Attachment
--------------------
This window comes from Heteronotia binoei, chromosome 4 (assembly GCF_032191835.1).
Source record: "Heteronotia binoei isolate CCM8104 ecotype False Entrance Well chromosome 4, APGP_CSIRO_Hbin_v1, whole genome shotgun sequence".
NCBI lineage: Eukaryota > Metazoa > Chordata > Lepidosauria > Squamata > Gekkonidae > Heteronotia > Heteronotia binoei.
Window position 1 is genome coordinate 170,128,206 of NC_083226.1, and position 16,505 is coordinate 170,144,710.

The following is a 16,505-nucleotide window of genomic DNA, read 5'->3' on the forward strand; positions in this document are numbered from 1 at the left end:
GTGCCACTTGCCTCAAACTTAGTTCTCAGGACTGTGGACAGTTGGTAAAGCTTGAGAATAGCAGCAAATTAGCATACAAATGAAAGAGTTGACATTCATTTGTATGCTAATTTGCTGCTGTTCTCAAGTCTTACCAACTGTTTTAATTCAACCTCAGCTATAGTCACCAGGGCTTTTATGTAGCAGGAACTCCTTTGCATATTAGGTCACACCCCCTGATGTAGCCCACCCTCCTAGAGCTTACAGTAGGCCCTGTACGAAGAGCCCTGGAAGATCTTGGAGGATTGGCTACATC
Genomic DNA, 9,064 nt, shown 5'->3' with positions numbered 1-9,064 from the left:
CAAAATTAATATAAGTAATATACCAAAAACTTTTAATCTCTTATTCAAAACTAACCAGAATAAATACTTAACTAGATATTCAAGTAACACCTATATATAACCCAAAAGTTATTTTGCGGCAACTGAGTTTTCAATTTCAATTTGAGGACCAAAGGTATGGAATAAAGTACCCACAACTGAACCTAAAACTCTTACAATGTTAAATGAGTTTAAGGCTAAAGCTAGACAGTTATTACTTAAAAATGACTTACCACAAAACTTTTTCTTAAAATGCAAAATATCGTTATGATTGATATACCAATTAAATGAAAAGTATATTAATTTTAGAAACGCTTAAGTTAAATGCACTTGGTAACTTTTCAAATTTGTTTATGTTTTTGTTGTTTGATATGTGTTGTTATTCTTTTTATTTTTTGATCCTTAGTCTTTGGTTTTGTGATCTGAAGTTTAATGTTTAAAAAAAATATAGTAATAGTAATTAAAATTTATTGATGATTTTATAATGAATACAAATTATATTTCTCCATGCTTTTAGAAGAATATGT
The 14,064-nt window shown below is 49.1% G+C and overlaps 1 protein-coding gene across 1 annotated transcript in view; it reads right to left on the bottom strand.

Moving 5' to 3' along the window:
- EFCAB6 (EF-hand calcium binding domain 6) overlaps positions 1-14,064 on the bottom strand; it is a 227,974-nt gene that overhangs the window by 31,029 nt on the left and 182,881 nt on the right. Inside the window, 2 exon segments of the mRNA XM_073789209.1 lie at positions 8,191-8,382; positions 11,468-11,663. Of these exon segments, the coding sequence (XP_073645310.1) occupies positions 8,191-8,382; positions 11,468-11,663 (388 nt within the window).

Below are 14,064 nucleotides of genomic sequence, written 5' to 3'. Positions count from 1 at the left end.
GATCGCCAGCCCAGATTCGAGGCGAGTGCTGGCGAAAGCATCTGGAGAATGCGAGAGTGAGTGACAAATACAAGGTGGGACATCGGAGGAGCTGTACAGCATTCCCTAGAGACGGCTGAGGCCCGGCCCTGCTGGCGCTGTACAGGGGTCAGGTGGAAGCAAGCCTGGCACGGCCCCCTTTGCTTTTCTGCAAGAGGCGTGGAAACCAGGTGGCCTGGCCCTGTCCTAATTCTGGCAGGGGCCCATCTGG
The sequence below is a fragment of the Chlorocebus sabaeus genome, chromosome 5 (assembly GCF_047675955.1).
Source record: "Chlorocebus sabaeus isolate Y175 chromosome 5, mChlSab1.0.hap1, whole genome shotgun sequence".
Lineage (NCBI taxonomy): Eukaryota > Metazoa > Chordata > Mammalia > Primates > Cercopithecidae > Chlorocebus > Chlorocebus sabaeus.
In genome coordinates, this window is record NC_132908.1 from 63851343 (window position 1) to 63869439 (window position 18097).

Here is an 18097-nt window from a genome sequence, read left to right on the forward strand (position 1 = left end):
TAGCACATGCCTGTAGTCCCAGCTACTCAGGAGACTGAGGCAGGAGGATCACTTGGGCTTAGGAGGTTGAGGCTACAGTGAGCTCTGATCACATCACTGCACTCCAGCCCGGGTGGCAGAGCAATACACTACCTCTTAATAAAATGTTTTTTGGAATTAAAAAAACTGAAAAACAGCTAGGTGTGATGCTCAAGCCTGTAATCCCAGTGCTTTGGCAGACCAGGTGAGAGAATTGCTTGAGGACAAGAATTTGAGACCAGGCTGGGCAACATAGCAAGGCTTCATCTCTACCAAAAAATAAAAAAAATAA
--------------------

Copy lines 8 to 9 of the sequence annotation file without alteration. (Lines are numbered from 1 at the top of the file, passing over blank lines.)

CAAAATTAATATAAGTAATATACCAAAAACTTTTAATCTCTTATTCAAAACTAACCAGAATAAATACTTAACTAGATATTCAAGTAACACCTATATATAACCCAAAAGTTATTTTGCGGCAACTGAGTTTTCAATTTCAATTTGAGGACCAAAGGTATGGAATAAAGTACCCACAACTGAACCTAAAACTCTTACAATGTTAAATGAGTTTAAGGCTAAAGCTAGACAGTTATTACTTAAAAATGACTTACCACAAAACTTTTTCTTAAAATGCAAAATATCGTTATGATTGATATACCAATTAAATGAAAAGTATATTAATTTTAGAAACGCTTAAGTTAAATGCACTTGGTAACTTTTCAAATTTGTTTATGTTTTTGTTGTTTGATATGTGTTGTTATTCTTTTTATTTTTTGATCCTTAGTCTTTGGTTTTGTGATCTGAAGTTTAATGTTTAAAAAAAATATAGTAATAGTAATTAAAATTTATTGATGATTTTATAATGAATACAAATTATATTTCTCCATGCTTTTAGAAGAATATGT
The 14,064-nt window shown below is 49.1% G+C and overlaps 1 protein-coding gene across 1 annotated transcript in view; it reads right to left on the bottom strand.